With that said, I still really liked the girls and thought they carried the story quite well. This was told in Lizzie's pov, but it was easy to connect with the other girls, Ella and Betsey, as well. Patrick did a good job giving them all individual voices and personalities. I liked their bond and close connection. They share something incredible and unique, but they also fight and support one another like true sisters do.
But I think my favorite part of this book would be the sweet-as-sin romance. Patrick really nailed that awkward beginning stage in relationships. Where everything is still unsure and sweet and adorable.
I really liked the way Sean reacted to Lizzie's predicament. Constantly worried about her for her and for himself. It felt realistic and I was relieved that someone was at least concerned enough to ask the right questions. But I also liked the way he never gave up and supported Lizzie and her sisters till everything was said and done. Their swoon-worthy moments were the most entertaining part of the entire story and if I'm being honest is what really made me want to finish this till the very end.

Bottom line, this turned out to be a fun fast little read. I didn't find it very mysterious or thrilling or even suspenseful. But it has a lovely romance that made me smile and captures some wonderful sisterly moments. A decent read, perfect for laying around on a warm sunny day.
Profile Image for Sarah.
3,343 reviews1,015 followers
May 26, 2013
Lizzie, Ella and Betsey may look like triplets but in fact the three of them are all clones created illegally by scientists in a genetics research lab. Their mother was the egg donor and gave birth to them but their DNA was all copied from another child. When she found out that two of her babies would be destroyed their mother ran and the family have been in hiding ever since. Worried that they will be discovered she has become obsessed with protecting the girls and she insists that they pretend to be only one person. Each girl gets a different part of the day when they are allowed to leave the house, Ella gets mornings, Lizzie gets afternoons and Betsey gets evenings. At all other times they must remain in their isolated house being home-schooled in the lessons that only one of them gets to actually attend. They must juggle friendships, act the same, dress the same and never, ever be seen in public together.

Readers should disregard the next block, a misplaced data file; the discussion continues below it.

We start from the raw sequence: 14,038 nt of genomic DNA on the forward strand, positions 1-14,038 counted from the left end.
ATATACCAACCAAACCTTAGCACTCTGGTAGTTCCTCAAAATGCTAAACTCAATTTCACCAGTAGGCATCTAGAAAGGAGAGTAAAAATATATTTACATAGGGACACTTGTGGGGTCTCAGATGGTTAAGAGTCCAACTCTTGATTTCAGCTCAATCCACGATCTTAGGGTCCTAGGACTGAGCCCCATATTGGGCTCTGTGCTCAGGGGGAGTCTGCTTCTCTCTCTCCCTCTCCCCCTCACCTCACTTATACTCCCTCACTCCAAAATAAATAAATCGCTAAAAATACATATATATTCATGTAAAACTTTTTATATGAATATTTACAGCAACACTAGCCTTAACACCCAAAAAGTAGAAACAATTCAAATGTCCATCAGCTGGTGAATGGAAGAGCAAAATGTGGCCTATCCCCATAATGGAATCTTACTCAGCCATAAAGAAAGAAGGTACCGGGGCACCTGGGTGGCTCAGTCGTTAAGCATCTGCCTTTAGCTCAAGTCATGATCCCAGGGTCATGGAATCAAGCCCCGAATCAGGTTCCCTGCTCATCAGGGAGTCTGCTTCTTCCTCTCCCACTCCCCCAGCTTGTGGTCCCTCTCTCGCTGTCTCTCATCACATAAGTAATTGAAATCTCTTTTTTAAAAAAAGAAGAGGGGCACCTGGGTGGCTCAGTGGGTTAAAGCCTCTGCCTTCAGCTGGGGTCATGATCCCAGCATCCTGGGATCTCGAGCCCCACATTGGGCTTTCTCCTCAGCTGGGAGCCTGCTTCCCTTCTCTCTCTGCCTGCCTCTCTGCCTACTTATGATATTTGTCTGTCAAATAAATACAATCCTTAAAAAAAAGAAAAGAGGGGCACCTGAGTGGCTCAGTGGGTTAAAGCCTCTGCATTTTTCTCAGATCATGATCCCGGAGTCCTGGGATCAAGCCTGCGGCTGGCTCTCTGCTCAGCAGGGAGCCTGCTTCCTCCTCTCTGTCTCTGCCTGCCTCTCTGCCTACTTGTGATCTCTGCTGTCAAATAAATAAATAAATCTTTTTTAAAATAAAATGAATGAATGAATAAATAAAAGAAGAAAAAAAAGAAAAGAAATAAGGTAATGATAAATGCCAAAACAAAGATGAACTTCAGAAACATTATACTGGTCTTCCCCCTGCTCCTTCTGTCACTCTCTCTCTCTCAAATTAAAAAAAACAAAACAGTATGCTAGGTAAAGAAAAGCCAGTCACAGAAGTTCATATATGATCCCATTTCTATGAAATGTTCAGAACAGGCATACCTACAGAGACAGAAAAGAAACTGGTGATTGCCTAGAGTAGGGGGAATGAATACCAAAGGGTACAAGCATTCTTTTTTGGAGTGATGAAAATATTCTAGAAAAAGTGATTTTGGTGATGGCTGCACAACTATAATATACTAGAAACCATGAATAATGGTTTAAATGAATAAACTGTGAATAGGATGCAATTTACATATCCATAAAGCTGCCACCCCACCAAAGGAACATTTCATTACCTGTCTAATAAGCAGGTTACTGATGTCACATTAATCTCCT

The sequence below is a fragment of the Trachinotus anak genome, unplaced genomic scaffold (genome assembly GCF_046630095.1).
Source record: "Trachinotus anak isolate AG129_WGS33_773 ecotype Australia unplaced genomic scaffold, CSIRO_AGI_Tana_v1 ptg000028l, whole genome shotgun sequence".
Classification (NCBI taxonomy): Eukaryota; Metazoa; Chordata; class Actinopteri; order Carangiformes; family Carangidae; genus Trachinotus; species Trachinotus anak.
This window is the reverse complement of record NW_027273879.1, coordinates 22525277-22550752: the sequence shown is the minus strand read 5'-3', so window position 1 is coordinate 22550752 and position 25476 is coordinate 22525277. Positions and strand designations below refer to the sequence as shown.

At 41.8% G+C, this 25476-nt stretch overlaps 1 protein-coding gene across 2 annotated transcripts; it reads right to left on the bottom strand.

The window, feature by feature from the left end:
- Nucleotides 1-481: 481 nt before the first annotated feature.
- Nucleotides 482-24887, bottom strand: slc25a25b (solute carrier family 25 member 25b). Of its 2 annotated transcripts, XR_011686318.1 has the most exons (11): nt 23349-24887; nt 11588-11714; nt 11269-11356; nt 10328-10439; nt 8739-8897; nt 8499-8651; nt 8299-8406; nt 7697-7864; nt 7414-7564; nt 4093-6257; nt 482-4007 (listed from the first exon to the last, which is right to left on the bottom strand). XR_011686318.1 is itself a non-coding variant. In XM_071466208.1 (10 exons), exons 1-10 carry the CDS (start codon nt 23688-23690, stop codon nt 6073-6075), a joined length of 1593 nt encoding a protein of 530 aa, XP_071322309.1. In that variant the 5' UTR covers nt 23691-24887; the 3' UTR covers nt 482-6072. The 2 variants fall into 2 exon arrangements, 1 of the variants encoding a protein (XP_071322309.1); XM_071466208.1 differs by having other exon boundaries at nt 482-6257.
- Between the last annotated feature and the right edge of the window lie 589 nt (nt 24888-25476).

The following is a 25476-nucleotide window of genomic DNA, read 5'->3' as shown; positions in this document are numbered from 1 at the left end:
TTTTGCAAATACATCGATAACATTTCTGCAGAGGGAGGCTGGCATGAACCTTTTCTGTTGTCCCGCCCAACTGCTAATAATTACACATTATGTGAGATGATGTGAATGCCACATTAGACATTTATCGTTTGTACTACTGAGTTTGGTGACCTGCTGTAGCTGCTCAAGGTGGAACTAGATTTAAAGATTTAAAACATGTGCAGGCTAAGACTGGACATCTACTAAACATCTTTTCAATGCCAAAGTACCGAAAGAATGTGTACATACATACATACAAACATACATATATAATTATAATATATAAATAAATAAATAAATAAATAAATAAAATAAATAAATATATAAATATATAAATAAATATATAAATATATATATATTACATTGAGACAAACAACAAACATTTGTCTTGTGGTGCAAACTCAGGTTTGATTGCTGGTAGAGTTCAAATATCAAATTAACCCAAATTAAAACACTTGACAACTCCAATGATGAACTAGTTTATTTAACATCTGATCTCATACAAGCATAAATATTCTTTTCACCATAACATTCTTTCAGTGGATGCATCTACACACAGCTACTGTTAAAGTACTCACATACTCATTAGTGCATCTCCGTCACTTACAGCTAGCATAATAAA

Cat Patrick always comes up with such unusual stories and I wanted to read The Originals from the minute I read the synopsis. I have no clue where she gets her ideas from but her books always make you think and that is one of the things I love about them. It was really interesting to see how different each of the clones was to each other. Although they are physically identical their personalities are very different, they all have different strengths and weaknesses and they don't agree on anything. In a lot of ways they are like any other sisters, they have their arguments and disagreements but they always have each others backs. Unfortunately because they have to pretend to be one person they have more clashes than most, it can be difficult for them to even agree on their outfits for the day or what to do with their hair. I felt so bad for them the way their mother controlled everything about their lives and the more you learn about her behaviour the more worrying it became.

I can't really talk too much more about the plot for fear of spoilers but I will say I loved the way Sean handled things when he found out what was going on. The relationship between him and Lizzie developed a little too quickly for my taste but he was such a sweet guy and he was so determined to look out for Lizzie and her sisters that you have to like him. The majority of the plot revolves around how difficult it is to have three very different girls pretending to be one person. I had expected more danger, especially when you realise that the mother stole the girls from the lab, but I enjoyed Lizzie's voice and getting to know the girls. The stakes are raised when Lizzie meets Sean and becomes determined to find a way to date him. She starts to realise that her mum is keeping secrets and the girls have to work together to find out what is really going on. There were some interesting twists from that point onwards, a couple that I'd made pretty good guesses at but others that took me completely by surprise. The Originals is a great story, one that raised questions I'm still thinking about days after I finished reading it. I already had Cat Patrick on my auto-buy list and I can't wait to see what crazy idea she comes up with next!